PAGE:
By Claudia Giertz, MD Anderson Staff Writer
Deciding what field of work to pursue is a journey many believe begins in college. One man, however, began his in an MD Anderson clinic.
Joel Pequeno, now a radiation therapist at the Proton Therapy Center, was 21 years old when he received his diagnosis of medullary thyroid cancer. At the time, he was working in a call center and planned on returning to school to become a teacher.
"My sister's mother-in-law noticed a lump on my neck. I was in excellent health and felt great, so I didn't even notice it. Later on, another lump appeared a little higher and it just grew from there."
Every three months, he returned to MD Anderson for follow-up appointments and it was during this time that he found his calling.
"The radiation therapist took me into the control room so I could see what they were doing," Pequeno says. "It seemed complicated, like they were just pushing buttons, but the equipment fascinated me."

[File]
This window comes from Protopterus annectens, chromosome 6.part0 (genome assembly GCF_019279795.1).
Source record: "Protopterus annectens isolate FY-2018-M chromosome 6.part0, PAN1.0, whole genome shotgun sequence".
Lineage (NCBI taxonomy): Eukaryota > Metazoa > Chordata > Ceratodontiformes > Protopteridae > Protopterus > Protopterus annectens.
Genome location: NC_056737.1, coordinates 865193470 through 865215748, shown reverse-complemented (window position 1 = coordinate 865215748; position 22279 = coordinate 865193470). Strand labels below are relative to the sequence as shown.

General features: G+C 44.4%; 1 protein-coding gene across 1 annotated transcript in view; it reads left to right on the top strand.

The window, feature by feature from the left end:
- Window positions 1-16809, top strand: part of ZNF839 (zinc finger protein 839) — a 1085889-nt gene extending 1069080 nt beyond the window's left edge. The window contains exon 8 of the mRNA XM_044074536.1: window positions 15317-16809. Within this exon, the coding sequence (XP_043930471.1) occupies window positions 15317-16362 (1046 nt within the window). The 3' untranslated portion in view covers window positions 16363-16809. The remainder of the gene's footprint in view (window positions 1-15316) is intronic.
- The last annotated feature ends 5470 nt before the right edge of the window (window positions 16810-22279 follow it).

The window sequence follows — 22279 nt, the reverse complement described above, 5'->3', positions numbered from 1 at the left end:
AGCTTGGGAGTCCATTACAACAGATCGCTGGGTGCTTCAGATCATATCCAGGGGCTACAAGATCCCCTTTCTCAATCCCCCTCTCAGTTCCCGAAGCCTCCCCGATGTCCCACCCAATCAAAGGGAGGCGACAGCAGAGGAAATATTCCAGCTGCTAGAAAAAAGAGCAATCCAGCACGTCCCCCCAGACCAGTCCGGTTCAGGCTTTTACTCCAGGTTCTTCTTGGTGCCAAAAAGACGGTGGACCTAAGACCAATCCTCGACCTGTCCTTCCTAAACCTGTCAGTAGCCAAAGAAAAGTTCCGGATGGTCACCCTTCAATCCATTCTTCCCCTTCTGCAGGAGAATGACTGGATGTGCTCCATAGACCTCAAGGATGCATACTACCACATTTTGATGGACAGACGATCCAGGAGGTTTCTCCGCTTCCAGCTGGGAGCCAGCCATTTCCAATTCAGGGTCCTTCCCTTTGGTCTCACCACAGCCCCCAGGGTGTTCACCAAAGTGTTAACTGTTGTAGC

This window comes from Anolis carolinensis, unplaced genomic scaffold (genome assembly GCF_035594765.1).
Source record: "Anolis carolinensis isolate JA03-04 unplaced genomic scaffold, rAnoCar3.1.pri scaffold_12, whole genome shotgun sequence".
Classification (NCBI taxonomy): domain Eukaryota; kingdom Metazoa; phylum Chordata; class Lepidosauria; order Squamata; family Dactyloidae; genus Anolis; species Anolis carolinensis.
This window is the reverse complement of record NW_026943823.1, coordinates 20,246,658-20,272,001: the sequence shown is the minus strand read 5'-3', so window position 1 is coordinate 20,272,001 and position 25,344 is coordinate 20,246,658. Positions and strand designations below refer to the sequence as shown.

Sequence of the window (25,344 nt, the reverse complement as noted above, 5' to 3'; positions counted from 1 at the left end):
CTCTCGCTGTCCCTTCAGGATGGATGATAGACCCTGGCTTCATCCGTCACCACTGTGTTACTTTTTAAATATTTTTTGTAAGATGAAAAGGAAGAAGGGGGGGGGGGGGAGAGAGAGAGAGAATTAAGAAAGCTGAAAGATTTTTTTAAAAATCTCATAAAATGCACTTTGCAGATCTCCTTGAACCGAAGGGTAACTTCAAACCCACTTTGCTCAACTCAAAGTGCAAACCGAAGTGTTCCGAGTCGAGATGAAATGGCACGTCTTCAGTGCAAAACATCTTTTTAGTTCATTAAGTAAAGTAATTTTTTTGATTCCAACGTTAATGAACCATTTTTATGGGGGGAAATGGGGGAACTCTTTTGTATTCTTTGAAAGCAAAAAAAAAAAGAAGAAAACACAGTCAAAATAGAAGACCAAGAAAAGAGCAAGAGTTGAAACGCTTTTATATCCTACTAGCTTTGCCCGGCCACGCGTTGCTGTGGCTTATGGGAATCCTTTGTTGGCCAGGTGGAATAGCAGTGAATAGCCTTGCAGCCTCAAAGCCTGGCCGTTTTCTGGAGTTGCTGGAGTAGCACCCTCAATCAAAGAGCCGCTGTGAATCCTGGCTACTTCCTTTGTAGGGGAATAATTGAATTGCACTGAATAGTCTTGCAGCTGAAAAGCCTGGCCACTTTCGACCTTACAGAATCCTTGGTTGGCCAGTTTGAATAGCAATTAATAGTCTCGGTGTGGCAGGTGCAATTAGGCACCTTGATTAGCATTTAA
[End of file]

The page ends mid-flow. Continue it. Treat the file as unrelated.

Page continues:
With his newfound interest, Pequeno immediately began gathering information about the radiation therapy program offered at MD Anderson. He learned that the bachelor of science in radiation therapy program offers a two-year track with entry at the junior level once applicants have completed 42 hours of the required prerequisites.
He also found out that the program provides students with an education in advanced treatment modalities including adaptive, conformal, stereotactic and proton therapy. He was especially intrigued by the technology involved in proton therapy and its ability to treat complicated tumors. He knew this was the career for him.
After applying and being accepted into the MD Anderson program, Pequeno graduated in 2010 and began work at MD Anderson after completing the interview process.
"It felt like the natural thing to do," Pequeno says about working in the same institution where he was treated. "I love helping people and this is my way of giving back."
Nothing he'd rather do
Patient interaction is his favorite part of the job. Pequeno tries to keep in touch with his patients the same way his radiation therapists kept in touch with him.
"When you see a patient that you've treated who's doing well, that's the best part," he says.
Pequeno says his experience with cancer made him realize how strong he could be. He tells others going through treatment to be patient and try to see the light at the end of the tunnel.
"I don't want to say I was fortunate to get cancer, but now that I'm here, I love this job," he says. "There's nothing I would rather do."